How long should I age this red wine?

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I was asked recently that question by a friend who purchased four cases of a very nice red wine how long will it last before hitting its apex (begin turning bad). To answer this question requires a deeper dive into chemistry, viticulture, history/precedence, storage and a little luck! My initial response after tasting it was between six to eight years from now or eleven to thirteen years from vintage date. But that is based on having years of experience tasting and cellaring wine. So now I was researching the “why” behind it to provide more definitive guidance to my friend.  The wine in question was a 2016 Madorom Cabernet Sauvignon from Napa Valley.

While these comments are based on science and experience nothing is for certain! So a quick refresher: drinking wine too young you are left with it being too fruit forward. Drinking it too late, it is a flat red tasteless liquid.  But if you hit it just before its apex of full maturity, you will unleashed the miracle of that vintage.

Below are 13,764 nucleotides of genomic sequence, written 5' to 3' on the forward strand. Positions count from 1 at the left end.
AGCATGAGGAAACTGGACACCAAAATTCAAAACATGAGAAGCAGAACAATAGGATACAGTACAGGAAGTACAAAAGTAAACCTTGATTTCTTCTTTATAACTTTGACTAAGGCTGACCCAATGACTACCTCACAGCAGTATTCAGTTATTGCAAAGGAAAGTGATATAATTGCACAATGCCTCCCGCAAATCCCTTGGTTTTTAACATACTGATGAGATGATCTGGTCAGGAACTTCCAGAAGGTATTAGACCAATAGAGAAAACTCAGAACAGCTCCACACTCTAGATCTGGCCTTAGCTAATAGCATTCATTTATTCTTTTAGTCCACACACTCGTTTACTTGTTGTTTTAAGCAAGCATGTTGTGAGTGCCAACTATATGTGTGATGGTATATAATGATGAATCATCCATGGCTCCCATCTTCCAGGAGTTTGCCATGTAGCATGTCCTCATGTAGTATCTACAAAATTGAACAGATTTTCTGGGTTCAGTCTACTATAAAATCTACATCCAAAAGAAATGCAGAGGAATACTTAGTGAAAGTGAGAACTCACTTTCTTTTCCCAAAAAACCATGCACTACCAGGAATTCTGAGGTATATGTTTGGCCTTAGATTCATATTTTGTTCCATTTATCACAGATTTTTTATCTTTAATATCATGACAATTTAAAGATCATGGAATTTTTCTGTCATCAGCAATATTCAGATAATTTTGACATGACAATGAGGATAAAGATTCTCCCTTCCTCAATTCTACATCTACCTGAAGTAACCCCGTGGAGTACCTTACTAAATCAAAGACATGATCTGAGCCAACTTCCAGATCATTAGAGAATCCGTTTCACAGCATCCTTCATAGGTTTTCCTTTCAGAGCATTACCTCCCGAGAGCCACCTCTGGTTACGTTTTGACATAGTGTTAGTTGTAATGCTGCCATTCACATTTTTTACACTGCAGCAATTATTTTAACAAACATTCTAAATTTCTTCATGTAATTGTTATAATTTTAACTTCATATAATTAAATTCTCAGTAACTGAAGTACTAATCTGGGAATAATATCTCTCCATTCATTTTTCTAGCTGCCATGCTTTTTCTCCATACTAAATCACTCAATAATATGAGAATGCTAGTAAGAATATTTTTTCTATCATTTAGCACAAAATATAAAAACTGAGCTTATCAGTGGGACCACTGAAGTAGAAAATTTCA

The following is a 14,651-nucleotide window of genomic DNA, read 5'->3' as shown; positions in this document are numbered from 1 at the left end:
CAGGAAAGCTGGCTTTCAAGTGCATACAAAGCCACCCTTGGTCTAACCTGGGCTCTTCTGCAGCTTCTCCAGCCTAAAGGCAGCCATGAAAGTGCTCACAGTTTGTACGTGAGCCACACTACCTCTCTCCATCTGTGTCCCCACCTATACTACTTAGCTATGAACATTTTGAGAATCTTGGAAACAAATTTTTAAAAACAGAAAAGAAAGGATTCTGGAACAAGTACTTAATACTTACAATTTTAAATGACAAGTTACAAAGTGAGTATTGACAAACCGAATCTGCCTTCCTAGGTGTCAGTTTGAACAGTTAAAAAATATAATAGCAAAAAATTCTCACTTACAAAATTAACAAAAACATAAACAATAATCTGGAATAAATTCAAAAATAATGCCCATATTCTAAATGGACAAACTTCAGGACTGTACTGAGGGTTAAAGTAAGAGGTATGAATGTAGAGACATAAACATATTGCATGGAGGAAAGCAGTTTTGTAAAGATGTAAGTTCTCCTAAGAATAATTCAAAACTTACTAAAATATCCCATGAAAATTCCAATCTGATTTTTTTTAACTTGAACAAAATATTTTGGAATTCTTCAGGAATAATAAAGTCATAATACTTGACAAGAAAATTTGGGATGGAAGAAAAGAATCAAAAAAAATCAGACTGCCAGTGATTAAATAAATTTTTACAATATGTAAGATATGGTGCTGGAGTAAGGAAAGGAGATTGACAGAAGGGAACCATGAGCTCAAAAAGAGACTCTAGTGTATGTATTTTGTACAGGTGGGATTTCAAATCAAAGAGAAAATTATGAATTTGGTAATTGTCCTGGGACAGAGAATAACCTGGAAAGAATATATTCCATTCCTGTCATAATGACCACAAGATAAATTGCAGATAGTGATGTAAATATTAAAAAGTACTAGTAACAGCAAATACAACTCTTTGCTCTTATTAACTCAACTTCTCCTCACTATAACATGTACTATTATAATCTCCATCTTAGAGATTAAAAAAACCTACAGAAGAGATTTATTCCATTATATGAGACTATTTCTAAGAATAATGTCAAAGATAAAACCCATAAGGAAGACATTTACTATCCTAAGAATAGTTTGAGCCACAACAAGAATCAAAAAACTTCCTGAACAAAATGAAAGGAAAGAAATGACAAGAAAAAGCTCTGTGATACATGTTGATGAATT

The four key variables for red wine that can be aged are: chemistry, viticulture (vineyard management and terroir), the winemaker and storage. First chemistry which involves various facets of knowledge including the interaction of oxygen with polyphenols (tannins, color pigments and flavor compounds), acids and alcohol. All have a role in wine development and maturity. The phenolic elements in red wine come from “the grapes anthocyanins (color pigments) from the skins, and tannins (structure) from the skins, pips and stalks” to quote Rupert Joy, wine writer. A wine of deep coloration usually will have a longer life. So the first thing to notice is the color of wine in a crystal wine glass as a solid indication. The reason for understanding the color is from length of skin contact which produces concentration of polyphenols.